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Central themes in Biblical theology: Mapping Unity In Diversity Paperback – February 16, 2007
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`Biblical theology' attempts to embrace the message of the
Bible holistically and to describe this wholeness using biblical
categories. These essays focus on selected central themes and their
development across the canon, and demonstrate the essential unity of the
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- Publisher : Apollos (February 16, 2007)
- Language : English
- Paperback : 352 pages
- ISBN-10 : 1844741664
- ISBN-13 : 978-1844741663
- Item Weight : 1.16 pounds
- Dimensions : 6.14 x 0.69 x 9.21 inches
- Best Sellers Rank: #4,854,546 in Books (See Top 100 in Books)
- #53,954 in Christian Bible Study (Books)
- Customer Reviews:
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This volume presents the seasoned reflections of seven biblical scholars from diverse backgrounds and institutions on a variety of biblical motifs. Scott Hafemann leads off with his essay on The Covenant Relationship. He does a fine job of demonstrating how God revealed himself throughout history within the matrix of a covenant relationship with his people. Hafemann brings clarity to this important biblical concept while stressing grace and the relational aspects of covenant. Thomas Schreiner follows with The Commands of God, an insightful look at God's commandments throughout all of Scripture, and its implications for those who follow Christ. Frank Thielman's chapter on The Atonement brings a much-needed corrective to modern misconceptions on the nature of the atonement and its consequent implications regarding God's character. In The Servant of the Lord, Steven Dempster connects ruling with servanthood and shows how these themes find their ultimate fulfillment in the Lord Jesus Christ. Paul House's, The Day of the Lord, is not only beneficial theologically, it is also methodologically sensitive to the diverse manner in which this theme unfolds in biblical history - this is delightful reading. The People of God by Elmer Martens is also yields many valuable insights while providing a paradigm for reading the cannon intertextually. Finally, Roy Ciampa's look at The History of Redemption offers a panoramic view of God's redemptive work throughout history. The careful reader of this publication will find seven helpful guides on the road to biblical-theological reflection.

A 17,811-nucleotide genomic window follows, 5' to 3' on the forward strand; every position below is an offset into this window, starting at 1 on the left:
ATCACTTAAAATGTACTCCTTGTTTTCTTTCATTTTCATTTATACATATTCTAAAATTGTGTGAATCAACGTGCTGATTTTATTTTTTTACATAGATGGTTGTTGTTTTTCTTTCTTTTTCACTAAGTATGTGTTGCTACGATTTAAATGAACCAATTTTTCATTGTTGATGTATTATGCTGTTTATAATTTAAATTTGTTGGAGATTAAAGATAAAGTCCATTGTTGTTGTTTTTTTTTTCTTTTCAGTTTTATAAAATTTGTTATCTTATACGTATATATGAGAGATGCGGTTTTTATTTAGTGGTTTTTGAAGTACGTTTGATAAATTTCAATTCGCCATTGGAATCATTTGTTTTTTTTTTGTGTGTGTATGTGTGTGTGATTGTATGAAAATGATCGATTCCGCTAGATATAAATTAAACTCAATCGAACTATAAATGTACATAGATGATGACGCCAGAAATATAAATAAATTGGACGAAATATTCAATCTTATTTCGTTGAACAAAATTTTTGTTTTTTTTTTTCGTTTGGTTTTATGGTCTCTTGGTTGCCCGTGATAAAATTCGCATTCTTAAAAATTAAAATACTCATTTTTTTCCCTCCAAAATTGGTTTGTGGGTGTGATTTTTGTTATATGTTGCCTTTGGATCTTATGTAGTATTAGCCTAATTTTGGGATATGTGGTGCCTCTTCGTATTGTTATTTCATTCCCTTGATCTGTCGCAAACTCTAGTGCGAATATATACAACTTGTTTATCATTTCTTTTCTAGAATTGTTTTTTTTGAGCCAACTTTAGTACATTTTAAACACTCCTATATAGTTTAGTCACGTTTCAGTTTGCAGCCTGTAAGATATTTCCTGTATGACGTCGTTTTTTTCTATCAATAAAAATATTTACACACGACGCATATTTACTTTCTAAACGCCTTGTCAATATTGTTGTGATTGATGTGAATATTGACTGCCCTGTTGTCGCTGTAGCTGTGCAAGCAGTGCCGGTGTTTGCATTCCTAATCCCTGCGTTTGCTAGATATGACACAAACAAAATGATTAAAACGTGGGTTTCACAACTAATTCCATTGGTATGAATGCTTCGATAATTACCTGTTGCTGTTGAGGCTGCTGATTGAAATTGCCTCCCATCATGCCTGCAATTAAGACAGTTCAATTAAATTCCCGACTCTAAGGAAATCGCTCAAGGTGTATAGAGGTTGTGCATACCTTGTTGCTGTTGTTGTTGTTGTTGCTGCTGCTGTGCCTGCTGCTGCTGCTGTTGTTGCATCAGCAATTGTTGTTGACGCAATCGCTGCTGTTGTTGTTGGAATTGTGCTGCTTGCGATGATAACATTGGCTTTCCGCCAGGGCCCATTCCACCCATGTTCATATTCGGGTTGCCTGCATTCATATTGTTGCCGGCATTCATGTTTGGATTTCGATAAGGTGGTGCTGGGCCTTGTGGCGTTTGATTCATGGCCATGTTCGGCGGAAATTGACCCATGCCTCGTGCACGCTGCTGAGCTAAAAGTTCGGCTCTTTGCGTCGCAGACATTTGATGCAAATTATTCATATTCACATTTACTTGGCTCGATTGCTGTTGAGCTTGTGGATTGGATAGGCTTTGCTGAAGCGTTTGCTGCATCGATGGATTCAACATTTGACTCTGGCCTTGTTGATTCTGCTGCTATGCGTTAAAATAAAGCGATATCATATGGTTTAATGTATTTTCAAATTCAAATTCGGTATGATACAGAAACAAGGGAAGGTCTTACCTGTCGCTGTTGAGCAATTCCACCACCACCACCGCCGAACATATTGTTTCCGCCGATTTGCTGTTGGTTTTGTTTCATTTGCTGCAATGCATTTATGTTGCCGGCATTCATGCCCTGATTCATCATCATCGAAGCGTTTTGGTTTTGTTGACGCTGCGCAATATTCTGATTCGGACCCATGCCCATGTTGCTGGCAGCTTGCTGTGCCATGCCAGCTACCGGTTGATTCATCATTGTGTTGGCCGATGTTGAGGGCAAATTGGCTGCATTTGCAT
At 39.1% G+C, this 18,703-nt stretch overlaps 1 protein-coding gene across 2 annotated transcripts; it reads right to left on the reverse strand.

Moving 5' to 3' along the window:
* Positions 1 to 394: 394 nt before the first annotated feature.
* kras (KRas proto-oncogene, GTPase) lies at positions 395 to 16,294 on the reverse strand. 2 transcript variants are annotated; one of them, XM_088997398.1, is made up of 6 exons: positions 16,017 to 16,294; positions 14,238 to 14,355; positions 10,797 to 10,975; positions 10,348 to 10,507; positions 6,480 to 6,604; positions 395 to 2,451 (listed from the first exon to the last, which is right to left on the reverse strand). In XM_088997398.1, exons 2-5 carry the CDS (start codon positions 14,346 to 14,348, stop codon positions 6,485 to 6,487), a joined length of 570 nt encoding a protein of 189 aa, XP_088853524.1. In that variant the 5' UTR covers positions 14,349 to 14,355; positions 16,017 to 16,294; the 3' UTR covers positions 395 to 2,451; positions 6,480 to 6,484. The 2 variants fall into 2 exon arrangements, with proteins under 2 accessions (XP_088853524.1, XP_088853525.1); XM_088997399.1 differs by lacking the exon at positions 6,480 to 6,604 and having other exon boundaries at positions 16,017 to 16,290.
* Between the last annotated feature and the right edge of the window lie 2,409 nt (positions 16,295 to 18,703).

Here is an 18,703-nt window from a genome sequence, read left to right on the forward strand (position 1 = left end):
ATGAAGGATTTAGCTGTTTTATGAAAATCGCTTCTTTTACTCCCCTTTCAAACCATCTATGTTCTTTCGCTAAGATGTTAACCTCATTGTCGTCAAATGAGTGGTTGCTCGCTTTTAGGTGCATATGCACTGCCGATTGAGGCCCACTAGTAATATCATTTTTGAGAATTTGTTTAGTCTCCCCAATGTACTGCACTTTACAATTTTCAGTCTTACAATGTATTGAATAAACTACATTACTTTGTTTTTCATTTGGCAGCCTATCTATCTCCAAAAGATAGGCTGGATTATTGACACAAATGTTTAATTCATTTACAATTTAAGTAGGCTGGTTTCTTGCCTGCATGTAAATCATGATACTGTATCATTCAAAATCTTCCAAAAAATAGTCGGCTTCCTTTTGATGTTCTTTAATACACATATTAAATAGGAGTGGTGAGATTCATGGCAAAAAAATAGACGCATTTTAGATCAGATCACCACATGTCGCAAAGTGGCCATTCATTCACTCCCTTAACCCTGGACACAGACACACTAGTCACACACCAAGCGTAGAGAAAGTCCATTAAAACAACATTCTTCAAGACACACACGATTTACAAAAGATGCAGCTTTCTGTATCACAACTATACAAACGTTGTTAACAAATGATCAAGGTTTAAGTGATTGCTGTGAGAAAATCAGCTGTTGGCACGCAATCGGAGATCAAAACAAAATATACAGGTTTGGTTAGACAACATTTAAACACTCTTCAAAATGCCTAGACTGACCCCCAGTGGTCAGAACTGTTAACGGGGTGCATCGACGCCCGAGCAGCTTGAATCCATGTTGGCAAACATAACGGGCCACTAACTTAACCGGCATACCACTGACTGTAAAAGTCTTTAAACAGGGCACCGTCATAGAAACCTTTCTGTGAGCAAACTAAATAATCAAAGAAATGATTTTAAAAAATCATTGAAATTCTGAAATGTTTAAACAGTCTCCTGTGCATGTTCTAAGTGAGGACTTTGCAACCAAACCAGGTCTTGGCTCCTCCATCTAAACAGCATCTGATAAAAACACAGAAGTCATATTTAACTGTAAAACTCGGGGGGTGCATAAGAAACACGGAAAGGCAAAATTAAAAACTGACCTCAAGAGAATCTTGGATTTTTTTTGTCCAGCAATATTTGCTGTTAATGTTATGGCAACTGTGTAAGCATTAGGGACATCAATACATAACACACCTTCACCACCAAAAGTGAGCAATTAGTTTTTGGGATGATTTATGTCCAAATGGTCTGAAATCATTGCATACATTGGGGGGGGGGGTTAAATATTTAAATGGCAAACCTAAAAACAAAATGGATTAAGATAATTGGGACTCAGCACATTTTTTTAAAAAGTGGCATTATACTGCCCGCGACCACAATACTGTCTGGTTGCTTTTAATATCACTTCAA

A final word is in order. For those who wish to wade into the waters of biblical theology, Andreas Köstenberger's editorial in The Journal of the Evangelical Theological Society is a great place to start (JETS Vol.55, No.1).
This is one of the most helpful books I have read in a long while. Precise in meaning, broadening in vision, provoking in thought. How are we to view the 66 books contained in the Bible as one continuous flow of thought from the revelatory God? Sure... redemptive history seems the most obvious answer, but isn't there more to it than that? Is that the only thing that unifies the Word of God? Hafemann and House think not--they've edited this book compiling two essays of their own with essays from other leading scholars:
Hafemann on the covenant relationship
Schreiner on the commands of God
Thielman on the atonement
Dempster on the servant of the Lord
House on the day of the Lord
Martens on the people of God
Ciampa on the history of redemption
Readers will not agree with every assertion made in the book (when is that ever not the case), but the evidence contained therein will force such a reader to substantiate their own claims. Very helpful read, and necessary for an engaging theological mind.